Created on Thursday, 28 February 2013 10:28 Last Updated on Thursday, 28 February 2013 20:07 Published on Thursday, 28 February 2013 10:28 Written by Christian Morrow - Courier Staff Writer Hits: 1579
KEEPING HISTORY ALIVE—John Ford watches the 6th Regiment U.S. Colored Troops Drum & Fife Youth Reenactment Group during a Feb. 16 Black History Month presentation that included several of his collected artifacts at Soldiers and Sailors Memorial Hall and Museum. (Photo by J.L. Martello)
In the year that marks the 150th anniversary of the Emancipation Proclamation, it was appropriate that the city of Pittsburgh welcomed an historic display to the City County building foyer depicting the contributions of African-Americans to the armed forces during the civil war.
The month-long “A Call To Freedom” exhibit focuses primarily on the US Colored Troops which distinguished themselves in several engagements, most notably Fort Wagner and the Battle of Nashville.
“It is an inspiring collection of photographs and memorabilia honoring individuals who have left a lasting legacy here in western Pennsylvania as well as throughout the world,” said Pittsburgh Mayor Luke Ravenstahl.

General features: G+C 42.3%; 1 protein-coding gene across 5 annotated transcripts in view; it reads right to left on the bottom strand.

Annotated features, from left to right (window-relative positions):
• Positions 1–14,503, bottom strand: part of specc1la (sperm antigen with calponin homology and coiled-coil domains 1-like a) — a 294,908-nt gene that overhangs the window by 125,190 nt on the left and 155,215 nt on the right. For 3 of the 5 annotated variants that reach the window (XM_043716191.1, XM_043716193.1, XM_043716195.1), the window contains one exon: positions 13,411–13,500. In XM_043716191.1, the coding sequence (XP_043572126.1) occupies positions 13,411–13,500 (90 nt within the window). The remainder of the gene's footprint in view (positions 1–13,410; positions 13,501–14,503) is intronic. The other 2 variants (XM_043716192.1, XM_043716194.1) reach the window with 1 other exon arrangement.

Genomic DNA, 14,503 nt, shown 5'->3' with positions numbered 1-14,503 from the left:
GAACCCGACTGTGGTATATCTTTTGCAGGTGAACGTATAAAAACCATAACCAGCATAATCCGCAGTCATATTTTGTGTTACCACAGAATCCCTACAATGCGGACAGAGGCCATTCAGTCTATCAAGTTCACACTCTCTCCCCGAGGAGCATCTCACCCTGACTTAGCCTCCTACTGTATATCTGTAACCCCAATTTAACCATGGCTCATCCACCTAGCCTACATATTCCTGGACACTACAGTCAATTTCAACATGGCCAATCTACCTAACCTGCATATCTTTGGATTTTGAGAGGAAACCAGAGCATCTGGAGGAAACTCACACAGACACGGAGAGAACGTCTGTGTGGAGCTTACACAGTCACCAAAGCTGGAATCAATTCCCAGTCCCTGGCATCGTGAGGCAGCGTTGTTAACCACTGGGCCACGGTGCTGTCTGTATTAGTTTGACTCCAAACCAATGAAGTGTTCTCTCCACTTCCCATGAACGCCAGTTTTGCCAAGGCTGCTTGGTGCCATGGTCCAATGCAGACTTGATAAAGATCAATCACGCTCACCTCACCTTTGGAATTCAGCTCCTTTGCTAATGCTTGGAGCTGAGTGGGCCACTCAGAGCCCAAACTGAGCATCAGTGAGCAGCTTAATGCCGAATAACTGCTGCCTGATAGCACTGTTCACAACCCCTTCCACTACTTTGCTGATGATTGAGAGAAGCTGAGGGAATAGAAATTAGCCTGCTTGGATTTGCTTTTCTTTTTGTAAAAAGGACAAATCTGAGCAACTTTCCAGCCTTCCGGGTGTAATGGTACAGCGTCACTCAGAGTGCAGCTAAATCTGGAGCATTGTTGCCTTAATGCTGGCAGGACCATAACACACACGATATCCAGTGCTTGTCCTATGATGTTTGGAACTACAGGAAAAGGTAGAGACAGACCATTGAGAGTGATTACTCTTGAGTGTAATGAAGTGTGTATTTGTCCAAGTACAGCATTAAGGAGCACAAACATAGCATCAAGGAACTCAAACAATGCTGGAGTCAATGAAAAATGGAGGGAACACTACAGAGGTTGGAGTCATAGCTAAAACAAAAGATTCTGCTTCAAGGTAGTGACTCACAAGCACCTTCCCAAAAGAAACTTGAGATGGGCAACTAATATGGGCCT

The exhibit, comprised of items from the private collection of retired banking and corporate executive John Ford, was put together by Citiparks and the Soldiers and Sailors Memorial Hall and Museum opened with a performance by the museum’s 6th Regiment U.S. Colored Troops Drum & Fife Youth Reenactment Group.
Duane Ashley, Ravenstahl’s director of operations, said he was impressed by the display.
“Most folks have an image of African-Americans at that time in servitude. But clearly, as we see depicted here, that was not the case,” he said. “These individuals sacrificed their lives for service to our founding fathers so that the words ‘all men are created equal’ were brought to life.”
Ford, who has more than 10,000 items in his collection, also displayed several during a one-day presentation at Soldiers and Sailors that explored the Civil War and its aftermath.
He noted that though Blacks couldn’t serve in the armed forces until 1863, nearly 190,000 did so between then and the end of the war two years later.
“And it still took another 100 years for corporate Pittsburgh to hire an African-American executive. That man was me, when I went to work for Harbison-Walker Refractories,” Ford said. “My search for true African-American history led me to begin purchasing documents to the extent that at times the light bill had to wait, the gas bill had to wait. Some of those are on the wall here. I hope to pave the way for youngsters coming up and it’s because of you that I carry on.”
The city county building display remains up through Feb. 28.
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